The on-going hoo-ha over certain fears that certain spokespersons would “throw hollow blocks” (or cinder blocks, a popular low-cost building material used in the Philippines) on the heads of certain noted reporters from one of the big mainstream media outlets who, in turn, is threatening legal action against certain pro-administration bloggers for suggesting such an attack is telling of how one-dimensional Filipino minds work.
Here are the characters in this comedy-of-errors and the actual “offensive” quotes verbatim:
Malacanang spokesman Harry Roque as reported by the Inquirer on the 30th Oct 2017…
Binibigyan ko na po ng notice ‘yung mga walang hiya diyan na naninira lamang. Kung dati-rati hindi kayo nababato bagamat kayo’y nambabato, ngayon po maghanda na kayo dahil kung kayo’y nambato, hindi lang po bato itatapon ko sa inyo, hollow blocks…
Government consultant and popular pro-Duterte blogger RJ Nieto as reported by Rappler on the 3rd Nov 2017…
In the interview, Nieto asked Roque: “Pero, sir, kahit isang hollow block magbalibag naman kayo, sir, para ano lang pakagat lang ganoon,” then laughed. (But, sir, just throw one hollow block, sir, to give them a taste.)
Roque replied: “Pero dapat pipiliin din ang target.” (But we also have to choose the target.)
Nieto then shot back: “Kasi ako po, si Pia na lang po. Si Pia Ranada, sir.” (If it were me, I’d just choose Pia, Pia Ranada, sir.)
Rappler reporter Pia Ranada as posted on Twitter, the 3rd Nov 2017…
I’m calling out @dwiz882 for letting one of their hosts, RJ Nieto, ask Presidential Spox Harry Roque to throw a hollow block at me on air.
Harry Roque, presumably in response to Ranada’s tweet, as reported on the Inquirer on the 3rd Nov 2017…
To my DDS friends: Please leave Pia Ranada alone. Let us please not throw anything at legitimate journalists. Let’s give them, particularly the critical ones, hot pandesal instead…
Since that last statement issued by Roque, Nieto has become highly-critical of Philippine President Rodrigo Duterte’s appointment of Roque as his spokesman and has posted a series of Facebook updates to articulate it. In one, he “tutored” Roque on how “legitimate journalists” treated Duterte since the campaign leading to the 2016 election and up to the present. In another, he suggested that the president replace Roque with Filipino comedian Roderick Paulate who (translated in English) “does not insult his supporters”.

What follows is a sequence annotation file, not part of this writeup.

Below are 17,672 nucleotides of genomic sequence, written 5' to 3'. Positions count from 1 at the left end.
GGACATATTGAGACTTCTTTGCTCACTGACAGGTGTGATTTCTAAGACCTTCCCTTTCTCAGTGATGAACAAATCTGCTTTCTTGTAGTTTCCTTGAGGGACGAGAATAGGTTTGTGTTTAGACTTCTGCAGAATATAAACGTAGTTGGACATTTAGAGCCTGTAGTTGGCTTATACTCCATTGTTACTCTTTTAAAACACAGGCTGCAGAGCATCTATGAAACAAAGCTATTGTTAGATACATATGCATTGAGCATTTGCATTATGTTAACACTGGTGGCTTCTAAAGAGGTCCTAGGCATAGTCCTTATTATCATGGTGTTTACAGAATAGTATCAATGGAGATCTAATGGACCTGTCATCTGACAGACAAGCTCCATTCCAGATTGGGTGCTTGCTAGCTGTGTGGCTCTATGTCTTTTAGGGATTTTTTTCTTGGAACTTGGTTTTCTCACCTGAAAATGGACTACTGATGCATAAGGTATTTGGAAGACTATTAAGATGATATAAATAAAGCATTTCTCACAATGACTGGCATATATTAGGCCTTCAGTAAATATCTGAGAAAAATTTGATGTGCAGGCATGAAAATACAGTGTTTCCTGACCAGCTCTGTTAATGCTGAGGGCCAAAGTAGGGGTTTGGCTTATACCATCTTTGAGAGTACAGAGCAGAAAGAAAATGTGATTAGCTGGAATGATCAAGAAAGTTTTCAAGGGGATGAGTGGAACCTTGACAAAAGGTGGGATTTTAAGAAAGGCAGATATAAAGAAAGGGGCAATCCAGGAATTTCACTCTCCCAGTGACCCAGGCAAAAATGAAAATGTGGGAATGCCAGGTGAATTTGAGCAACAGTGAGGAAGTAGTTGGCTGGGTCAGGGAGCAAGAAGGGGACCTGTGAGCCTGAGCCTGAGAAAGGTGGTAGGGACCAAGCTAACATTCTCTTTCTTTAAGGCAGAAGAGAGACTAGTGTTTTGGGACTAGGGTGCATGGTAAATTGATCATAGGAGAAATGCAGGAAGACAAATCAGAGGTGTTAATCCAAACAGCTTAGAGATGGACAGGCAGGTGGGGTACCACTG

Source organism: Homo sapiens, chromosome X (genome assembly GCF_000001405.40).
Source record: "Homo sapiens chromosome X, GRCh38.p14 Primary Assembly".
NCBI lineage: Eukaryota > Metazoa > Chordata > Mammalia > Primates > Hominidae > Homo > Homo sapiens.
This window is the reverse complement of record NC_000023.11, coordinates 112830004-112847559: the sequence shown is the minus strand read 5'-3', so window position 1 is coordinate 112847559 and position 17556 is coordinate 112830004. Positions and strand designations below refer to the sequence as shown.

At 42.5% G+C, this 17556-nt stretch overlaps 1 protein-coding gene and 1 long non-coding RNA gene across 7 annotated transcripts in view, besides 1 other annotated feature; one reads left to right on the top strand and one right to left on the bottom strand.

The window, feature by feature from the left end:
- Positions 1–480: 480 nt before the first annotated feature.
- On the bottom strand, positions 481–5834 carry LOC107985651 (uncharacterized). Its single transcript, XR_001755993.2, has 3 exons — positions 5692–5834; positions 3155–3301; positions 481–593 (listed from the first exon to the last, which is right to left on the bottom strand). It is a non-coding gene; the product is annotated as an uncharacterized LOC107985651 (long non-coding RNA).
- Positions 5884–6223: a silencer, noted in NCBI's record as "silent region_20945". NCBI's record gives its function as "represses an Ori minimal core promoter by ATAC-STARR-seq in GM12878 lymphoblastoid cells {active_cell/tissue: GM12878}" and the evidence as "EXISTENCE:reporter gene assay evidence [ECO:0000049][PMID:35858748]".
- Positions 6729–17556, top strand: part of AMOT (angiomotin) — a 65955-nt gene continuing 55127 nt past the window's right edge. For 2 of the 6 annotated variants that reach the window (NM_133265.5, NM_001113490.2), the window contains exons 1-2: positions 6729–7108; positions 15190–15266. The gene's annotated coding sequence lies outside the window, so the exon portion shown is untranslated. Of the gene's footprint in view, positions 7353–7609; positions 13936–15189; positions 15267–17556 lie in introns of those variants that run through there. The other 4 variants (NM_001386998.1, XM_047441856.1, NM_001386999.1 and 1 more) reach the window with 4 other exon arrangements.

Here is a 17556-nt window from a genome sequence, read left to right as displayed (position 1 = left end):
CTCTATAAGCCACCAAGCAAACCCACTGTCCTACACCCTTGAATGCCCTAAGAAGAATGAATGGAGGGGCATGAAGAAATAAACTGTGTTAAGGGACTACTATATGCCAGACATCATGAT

Stepping back from this messed-up situation, it really comes down to the person where all this started — Malacanang spokesperson Harry Roque. Roque should really think twice about cracking jokes or, at best, making liberal use of figurative speech in his official statements. Filipinos, after all, are serial point-missers who habitually fail to comprehend higher forms of humour. Dry humour, black comedy, satire and even sarcasm, for example, routinely fly over the heads of most Filipinos. Evidence of this limited capacity for comprehending complex humour can be seen in the prevalence of slapstick comedy in Filipino entertainment and even in the political discourse where pedestrian commentary that focuses on literal off-the-hip interpretations of sound bytes and the hasty “analysis” spun around these gain the most traction.
This low-brow class of commentary on the back of mere superficial takes on deeply-complex national issues is behind the recent emergence of “resibo” culture amongst bottom-feeders in the political pundit community. Resibo is a term currently bandied around by “bloggers” associated primarily with the Opposition (specifically Liberal Party supporters a.k.a. the “Yellowtards”) who use it to demonstrate some kind of imagined intellectual ascendancy over all the rest within the context of a landscape on which a “war on truth” is being waged. Sounds nice within this community of minds hobbled by stunted comprehension faculties but is, ultimately, meaningless from the perspective of the more seasoned and more professional communicators higher up in the food chain who apply sound thinking to their work as a matter of routine.
It is before such an unsophisticated audience that Roque needs to do his job. Roque needs to recognise these cognitive limitations that characterise the way Filipinos consume information and adjust his style accordingly. He needs to reduce the amount of nuance and dimension in his work, make his style as straightforward as possible, and leave little room for misinterpretation. Indeed, the fact that some of the most prominent pundits and even so-called “journalists” in the mainstream feed off such trivial issues like this “hollow blocks” circus already demonstrates that this habitually-shallow — even intellectually-bankrupt — manner with which important discussions are glibly conducted has become a disturbing norm amongst the chattering classes.
For sure, Roque is facing a steep learning curve he will need to traverse to get on top of the Malacanang communications game. When you’ve got influential bloggers who wield their million-strong followers like a personal shotgun and shrill media womanocracies nipping at your heels, you will need to learn how to clamber up coconut trees really fast. What you do with those coconuts once you are up there looking down upon the baying dogs below, Mr. Roque, we will leave to the imagination for now. For the benefit of some of our readers, that last sentence was an attempt at half-meant humour.
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